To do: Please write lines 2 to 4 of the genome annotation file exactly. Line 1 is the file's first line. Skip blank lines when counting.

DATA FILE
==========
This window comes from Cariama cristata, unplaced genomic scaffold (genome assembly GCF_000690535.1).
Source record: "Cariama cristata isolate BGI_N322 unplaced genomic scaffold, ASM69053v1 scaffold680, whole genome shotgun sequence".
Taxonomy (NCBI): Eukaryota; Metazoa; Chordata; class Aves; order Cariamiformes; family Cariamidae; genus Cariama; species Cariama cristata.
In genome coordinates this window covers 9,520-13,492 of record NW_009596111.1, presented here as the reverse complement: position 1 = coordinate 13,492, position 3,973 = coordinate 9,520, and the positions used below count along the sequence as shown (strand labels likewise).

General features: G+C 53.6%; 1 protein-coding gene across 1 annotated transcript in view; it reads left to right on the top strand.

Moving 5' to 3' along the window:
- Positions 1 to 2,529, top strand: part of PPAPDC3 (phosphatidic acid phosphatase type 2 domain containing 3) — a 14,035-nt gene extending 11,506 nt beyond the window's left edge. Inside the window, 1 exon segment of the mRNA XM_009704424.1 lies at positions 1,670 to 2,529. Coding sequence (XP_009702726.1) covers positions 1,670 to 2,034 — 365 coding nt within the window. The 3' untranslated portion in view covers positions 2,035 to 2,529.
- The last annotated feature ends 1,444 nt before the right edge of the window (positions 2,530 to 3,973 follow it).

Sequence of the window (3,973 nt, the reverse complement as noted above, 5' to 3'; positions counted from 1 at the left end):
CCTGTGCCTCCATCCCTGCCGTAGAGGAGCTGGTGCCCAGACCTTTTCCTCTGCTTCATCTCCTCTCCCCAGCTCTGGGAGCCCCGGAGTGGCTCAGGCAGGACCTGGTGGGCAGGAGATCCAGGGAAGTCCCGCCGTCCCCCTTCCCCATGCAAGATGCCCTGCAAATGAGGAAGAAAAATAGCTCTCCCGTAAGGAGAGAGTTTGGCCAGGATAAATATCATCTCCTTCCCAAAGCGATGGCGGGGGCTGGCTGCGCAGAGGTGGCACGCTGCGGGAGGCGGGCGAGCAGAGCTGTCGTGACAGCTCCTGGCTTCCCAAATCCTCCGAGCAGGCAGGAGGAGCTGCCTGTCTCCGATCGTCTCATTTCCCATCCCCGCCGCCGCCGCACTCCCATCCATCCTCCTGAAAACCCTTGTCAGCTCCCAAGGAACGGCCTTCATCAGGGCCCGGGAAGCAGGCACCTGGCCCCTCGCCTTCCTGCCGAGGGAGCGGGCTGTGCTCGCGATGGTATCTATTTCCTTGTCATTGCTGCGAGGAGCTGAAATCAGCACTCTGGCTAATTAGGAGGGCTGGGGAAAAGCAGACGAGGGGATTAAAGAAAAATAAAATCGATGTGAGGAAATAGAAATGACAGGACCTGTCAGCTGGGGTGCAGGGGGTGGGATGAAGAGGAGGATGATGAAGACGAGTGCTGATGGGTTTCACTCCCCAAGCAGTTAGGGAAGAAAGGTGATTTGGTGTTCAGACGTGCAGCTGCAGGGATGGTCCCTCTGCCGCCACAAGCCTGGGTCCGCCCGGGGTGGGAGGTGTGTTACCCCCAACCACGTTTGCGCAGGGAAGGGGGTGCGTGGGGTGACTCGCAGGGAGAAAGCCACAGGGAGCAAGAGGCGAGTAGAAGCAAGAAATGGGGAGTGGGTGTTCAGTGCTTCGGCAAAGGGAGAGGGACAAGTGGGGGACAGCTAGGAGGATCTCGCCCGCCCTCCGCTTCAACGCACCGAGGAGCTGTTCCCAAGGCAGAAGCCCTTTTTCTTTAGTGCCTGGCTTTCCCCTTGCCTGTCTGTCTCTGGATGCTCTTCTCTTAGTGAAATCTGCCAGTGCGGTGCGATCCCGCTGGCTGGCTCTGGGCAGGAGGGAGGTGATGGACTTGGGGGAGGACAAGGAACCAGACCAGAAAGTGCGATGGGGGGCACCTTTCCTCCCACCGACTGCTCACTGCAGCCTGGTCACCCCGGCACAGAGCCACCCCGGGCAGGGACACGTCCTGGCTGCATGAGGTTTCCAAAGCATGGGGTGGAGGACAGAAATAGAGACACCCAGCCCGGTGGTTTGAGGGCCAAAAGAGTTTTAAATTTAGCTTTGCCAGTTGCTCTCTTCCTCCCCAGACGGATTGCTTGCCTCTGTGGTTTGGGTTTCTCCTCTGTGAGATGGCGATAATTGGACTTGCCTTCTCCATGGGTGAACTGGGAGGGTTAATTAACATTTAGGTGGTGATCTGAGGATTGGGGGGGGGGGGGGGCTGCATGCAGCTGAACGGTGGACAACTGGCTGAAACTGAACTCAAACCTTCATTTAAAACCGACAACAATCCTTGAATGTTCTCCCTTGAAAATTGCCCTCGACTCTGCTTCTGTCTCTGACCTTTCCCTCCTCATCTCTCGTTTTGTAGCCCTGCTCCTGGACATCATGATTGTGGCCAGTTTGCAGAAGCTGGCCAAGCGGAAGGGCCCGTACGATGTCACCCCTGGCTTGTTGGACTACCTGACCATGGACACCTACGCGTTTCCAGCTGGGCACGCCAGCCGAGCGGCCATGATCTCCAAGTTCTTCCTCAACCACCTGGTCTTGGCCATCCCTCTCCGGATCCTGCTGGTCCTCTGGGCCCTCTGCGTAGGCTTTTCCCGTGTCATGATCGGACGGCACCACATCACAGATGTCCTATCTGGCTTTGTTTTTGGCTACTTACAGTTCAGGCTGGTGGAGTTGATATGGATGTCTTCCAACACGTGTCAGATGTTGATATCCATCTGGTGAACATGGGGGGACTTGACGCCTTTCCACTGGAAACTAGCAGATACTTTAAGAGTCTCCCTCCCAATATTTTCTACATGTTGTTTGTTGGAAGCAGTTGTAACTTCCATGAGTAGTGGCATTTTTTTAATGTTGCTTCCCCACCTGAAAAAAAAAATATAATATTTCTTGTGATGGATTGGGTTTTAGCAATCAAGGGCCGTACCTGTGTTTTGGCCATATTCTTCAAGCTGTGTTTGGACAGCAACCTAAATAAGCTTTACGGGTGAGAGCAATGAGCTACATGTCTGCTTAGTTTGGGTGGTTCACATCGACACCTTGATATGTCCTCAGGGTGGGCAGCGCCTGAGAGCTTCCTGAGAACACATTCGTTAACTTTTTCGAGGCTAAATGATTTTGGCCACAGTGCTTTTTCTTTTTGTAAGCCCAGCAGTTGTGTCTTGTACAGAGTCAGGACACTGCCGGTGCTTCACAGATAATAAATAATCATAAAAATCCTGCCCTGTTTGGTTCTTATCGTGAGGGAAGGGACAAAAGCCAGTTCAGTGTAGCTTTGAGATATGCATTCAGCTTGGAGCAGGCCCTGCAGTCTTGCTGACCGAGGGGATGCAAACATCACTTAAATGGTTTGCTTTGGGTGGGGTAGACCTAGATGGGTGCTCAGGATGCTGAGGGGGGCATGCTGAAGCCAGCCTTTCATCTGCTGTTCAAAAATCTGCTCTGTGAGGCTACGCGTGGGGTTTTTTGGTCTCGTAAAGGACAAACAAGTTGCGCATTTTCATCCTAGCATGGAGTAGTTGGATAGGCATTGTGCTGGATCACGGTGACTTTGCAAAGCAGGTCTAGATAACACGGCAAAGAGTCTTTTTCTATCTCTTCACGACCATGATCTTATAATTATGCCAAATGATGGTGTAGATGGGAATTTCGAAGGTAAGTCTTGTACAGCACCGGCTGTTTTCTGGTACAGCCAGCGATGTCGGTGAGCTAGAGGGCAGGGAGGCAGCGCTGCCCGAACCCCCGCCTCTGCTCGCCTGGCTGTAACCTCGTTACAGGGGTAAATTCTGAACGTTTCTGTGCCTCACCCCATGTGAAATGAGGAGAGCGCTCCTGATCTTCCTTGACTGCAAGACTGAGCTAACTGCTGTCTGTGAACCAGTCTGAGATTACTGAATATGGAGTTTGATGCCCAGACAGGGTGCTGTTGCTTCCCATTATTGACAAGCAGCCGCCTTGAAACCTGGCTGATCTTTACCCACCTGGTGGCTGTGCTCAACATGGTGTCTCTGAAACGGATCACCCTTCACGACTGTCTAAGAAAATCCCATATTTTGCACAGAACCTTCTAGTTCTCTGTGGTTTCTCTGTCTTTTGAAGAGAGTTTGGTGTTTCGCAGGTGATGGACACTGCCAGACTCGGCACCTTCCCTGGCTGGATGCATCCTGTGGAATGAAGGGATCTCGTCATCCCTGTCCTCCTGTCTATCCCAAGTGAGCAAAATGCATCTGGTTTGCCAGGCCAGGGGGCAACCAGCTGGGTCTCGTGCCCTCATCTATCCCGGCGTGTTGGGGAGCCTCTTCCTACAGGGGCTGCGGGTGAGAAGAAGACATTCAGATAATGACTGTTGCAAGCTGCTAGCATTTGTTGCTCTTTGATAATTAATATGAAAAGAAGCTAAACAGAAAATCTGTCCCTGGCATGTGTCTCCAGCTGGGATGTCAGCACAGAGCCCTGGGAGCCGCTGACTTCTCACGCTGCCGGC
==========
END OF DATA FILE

Source record: "Cariama cristata isolate BGI_N322 unplaced genomic scaffold, ASM69053v1 scaffold680, whole genome shotgun sequence".
Taxonomy (NCBI): Eukaryota; Metazoa; Chordata; class Aves; order Cariamiformes; family Cariamidae; genus Cariama; species Cariama cristata.
In genome coordinates this window covers 9,520-13,492 of record NW_009596111.1, presented here as the reverse complement: position 1 = coordinate 13,492, position 3,973 = coordinate 9,520, and the positions used below count along the sequence as shown (strand labels likewise).